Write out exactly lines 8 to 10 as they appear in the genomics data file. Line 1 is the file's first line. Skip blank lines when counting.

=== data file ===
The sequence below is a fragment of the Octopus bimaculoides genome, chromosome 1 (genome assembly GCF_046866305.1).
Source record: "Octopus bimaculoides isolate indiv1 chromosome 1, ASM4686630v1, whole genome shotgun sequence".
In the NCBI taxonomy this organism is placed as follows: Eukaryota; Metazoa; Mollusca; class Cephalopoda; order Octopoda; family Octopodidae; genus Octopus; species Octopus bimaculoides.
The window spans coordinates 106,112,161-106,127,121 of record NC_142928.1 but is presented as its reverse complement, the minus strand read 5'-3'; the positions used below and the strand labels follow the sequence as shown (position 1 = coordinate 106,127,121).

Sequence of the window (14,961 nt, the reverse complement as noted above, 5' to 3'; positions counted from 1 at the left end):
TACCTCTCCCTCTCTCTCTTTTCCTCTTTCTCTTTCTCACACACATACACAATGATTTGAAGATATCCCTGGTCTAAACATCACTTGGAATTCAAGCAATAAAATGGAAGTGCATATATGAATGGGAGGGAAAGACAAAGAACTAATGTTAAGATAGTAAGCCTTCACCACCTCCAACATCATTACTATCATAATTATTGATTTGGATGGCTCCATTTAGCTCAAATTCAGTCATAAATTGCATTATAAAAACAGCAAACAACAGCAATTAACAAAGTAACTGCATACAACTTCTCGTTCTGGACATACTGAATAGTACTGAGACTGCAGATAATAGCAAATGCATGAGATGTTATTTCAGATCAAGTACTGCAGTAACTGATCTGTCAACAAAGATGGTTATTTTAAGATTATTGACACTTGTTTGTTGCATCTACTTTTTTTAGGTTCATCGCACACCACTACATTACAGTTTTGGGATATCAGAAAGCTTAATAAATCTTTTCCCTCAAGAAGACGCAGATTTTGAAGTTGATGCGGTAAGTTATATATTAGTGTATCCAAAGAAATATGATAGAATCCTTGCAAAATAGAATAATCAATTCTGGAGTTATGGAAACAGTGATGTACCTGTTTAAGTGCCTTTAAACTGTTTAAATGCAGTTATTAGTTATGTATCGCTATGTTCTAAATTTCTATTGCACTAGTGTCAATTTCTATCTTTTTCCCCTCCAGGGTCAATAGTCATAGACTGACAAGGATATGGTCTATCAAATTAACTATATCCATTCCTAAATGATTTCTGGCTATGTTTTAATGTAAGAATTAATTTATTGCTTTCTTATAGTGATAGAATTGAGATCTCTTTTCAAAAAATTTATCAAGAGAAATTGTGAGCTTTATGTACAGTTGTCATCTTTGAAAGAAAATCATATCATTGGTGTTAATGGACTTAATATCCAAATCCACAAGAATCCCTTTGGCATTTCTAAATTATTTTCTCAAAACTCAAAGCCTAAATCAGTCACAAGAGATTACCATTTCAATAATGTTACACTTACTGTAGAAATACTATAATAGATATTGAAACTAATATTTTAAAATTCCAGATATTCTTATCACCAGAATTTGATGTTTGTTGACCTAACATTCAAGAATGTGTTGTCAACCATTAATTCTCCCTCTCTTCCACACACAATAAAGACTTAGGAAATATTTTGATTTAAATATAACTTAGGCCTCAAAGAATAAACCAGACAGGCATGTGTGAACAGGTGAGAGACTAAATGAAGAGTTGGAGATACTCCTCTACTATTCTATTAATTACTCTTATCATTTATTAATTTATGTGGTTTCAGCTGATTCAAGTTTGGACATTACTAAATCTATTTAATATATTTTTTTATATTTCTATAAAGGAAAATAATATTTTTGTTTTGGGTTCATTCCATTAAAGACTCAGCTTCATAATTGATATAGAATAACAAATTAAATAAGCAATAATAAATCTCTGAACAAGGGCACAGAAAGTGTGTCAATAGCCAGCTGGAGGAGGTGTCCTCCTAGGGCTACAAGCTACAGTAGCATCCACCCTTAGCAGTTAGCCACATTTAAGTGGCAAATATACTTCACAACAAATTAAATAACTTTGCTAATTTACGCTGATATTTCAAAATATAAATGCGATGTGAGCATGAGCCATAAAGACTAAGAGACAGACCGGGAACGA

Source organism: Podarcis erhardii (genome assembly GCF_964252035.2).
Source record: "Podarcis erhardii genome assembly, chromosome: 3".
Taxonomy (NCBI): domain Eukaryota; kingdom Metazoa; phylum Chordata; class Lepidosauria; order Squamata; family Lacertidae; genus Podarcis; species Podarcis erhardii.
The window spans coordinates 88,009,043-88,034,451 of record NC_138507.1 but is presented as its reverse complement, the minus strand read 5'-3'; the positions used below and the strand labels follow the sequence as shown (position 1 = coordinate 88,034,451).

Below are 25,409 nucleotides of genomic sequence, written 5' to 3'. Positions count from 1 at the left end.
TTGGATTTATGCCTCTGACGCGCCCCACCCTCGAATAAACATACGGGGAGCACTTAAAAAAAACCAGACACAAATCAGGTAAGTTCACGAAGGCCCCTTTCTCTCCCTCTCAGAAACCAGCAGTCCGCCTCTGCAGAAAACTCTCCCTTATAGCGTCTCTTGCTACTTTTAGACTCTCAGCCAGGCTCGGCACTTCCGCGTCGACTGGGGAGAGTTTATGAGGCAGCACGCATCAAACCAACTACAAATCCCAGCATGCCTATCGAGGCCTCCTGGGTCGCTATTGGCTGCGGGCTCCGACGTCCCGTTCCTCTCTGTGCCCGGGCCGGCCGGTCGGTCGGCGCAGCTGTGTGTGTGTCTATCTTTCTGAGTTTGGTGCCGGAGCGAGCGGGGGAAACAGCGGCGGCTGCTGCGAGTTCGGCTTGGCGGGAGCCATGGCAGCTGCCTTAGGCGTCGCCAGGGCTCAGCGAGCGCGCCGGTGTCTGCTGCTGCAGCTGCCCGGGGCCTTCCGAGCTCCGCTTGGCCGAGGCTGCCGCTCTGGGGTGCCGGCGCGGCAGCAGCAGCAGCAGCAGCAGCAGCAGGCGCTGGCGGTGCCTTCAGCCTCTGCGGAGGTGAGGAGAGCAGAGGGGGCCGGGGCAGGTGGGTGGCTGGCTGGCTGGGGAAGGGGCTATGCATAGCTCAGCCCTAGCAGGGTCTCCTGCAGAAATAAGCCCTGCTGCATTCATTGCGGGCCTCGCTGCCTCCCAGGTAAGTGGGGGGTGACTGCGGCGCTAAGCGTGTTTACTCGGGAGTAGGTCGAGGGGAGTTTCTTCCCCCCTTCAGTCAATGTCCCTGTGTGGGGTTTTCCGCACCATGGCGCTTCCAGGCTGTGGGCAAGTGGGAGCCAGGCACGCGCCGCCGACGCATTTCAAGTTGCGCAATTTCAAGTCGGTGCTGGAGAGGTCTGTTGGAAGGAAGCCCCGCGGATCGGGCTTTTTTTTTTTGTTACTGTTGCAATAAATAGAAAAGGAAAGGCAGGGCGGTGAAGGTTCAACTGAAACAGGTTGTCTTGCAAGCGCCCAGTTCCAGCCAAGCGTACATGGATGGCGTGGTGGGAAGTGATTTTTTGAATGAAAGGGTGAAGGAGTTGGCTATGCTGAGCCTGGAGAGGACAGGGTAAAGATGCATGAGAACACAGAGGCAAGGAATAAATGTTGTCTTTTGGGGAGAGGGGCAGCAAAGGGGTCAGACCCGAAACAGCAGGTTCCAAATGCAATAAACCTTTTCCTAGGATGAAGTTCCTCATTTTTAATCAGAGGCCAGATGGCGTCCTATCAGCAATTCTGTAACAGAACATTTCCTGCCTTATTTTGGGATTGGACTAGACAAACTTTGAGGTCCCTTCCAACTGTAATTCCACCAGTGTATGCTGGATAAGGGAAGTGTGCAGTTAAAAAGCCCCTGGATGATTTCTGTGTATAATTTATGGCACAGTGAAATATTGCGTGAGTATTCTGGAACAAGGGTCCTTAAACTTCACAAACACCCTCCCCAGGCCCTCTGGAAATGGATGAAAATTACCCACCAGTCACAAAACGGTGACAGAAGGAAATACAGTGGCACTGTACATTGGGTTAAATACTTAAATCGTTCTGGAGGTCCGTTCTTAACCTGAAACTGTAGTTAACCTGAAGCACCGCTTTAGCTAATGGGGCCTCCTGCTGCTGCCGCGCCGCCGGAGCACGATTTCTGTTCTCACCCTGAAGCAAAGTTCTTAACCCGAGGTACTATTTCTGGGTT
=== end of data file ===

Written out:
Source record: "Podarcis erhardii genome assembly, chromosome: 3".
Taxonomy (NCBI): domain Eukaryota; kingdom Metazoa; phylum Chordata; class Lepidosauria; order Squamata; family Lacertidae; genus Podarcis; species Podarcis erhardii.
The window spans coordinates 88,009,043-88,034,451 of record NC_138507.1 but is presented as its reverse complement, the minus strand read 5'-3'; the positions used below and the strand labels follow the sequence as shown (position 1 = coordinate 88,034,451).